Music chapel provides opportunity for women leadership roles

A policy change allows for women to to have more leadership roles in the music department's chapels.

A policy change allows for women to to have more leadership roles in the music department's chapels.

The Department of Music’s chapel changed its policy in December to allow women to pray, read Scriptures and lead devotionals.

Phi Mu Epsilon, also known as the Professional Music Educators, directs the music department’s chapel. Andrea Ochoa, Phi’s president, said the chaplain, Logan Banister, first brought up the idea of the change.

“My officer team made the decision to allow women to speak,” Ochoa said. “We make our decisions on chapel policies based on what is done in big chapel. At the end of last semester, they had a woman read Scripture at chapel. Once that happened we decided that we could make the change to allow women to participate as well. Our sponsor, Dr. Paula Hutton, oversaw the meeting and agreed with the officer team.”

Tia Allen, a Bible and ministry major, said this change might have occurred because of negative responses to the initial exclusion of women.

“Early last semester they sent out an email asking for volunteers but made sure to inform all of us that women could not volunteer,” Allen said. “I was highly disappointed in this decision. I decided that I wouldn’t attend that chapel until that changed.”

Allen said she has not personally led anything in music chapel since the policy changed, but believes the change should have happened sooner.

“I think people have this idea that people will freak out if women lead things, or if a woman is elected chaplain,” Allen said. “However, many clubs and chapels are gender inclusive and no one has made a fuss about them. I do not think that any students would have rejected the decision before now, but some of the faculty may have.”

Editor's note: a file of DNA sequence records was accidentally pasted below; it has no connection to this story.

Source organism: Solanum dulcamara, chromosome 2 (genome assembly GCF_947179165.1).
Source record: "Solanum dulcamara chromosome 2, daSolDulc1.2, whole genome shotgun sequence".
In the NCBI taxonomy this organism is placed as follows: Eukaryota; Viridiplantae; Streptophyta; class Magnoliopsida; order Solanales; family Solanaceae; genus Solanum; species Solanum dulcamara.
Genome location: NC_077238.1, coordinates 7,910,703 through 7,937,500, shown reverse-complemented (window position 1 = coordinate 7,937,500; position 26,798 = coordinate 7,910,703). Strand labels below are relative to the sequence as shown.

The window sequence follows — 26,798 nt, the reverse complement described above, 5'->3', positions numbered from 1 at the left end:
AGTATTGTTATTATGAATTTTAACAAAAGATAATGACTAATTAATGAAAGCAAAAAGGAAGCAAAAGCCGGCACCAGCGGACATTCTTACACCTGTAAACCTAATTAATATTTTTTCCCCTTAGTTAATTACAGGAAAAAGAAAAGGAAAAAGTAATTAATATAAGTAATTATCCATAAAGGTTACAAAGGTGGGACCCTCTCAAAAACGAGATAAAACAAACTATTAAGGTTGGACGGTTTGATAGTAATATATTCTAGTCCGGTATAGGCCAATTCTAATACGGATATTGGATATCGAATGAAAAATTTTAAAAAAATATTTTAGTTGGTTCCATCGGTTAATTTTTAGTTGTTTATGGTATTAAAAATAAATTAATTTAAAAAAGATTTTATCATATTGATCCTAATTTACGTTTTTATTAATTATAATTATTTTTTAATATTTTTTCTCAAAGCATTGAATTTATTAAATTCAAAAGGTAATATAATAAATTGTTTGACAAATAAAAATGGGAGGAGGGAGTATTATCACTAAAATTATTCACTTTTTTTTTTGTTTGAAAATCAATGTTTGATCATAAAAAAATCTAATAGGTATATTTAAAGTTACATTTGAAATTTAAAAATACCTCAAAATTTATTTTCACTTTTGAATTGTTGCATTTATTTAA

According to Allen, no one attending music chapel has a not been a problem with the decision to allow women to volunteer to lead.

“I have not heard any negative comments since the change, and I don’t personally know anyone who disagrees with it,” Allen said. “I 100 percent believe that Oklahoma Christian is ready for women to lead in all chapels. I had the opportunity to read Scripture once for big chapel. I received no negative comments, and received so many messages from women at our school who told me how much it meant to see a woman leading. I think the student body wants to be inclusive.”

Ochoa said she felt extending full participation to women was the right thing to do.

“Since I am the president of the organization and a leader in the department, I feel that I have an obligation to the department and to chapel,” Ochoa said. “But I also enjoy filling that role and leading my peers spiritually. I think the fact that a woman read Scripture at chapel shows that the school is progressing.”

Jeff McMillon, the Oklahoma Christian dean of spiritual life, said the policy has not changed on a school-wide level.

“We haven’t changed any policies as far as the school goes,” McMillon said. “If you want to change a policy like that, you have to write a proposal and take it to the board of trustees.”

According to McMillon, not everyone agrees with women participating in chapels.

“I think it’s great in a small setting, where the people know each other and are comfortable,” McMillon said. “Maybe they have all of their classes together, so when a woman leads it is not an issue. But there are some people who are not ready for that in bigger chapels. Women in leadership positions is an issue people are dealing with right now.”

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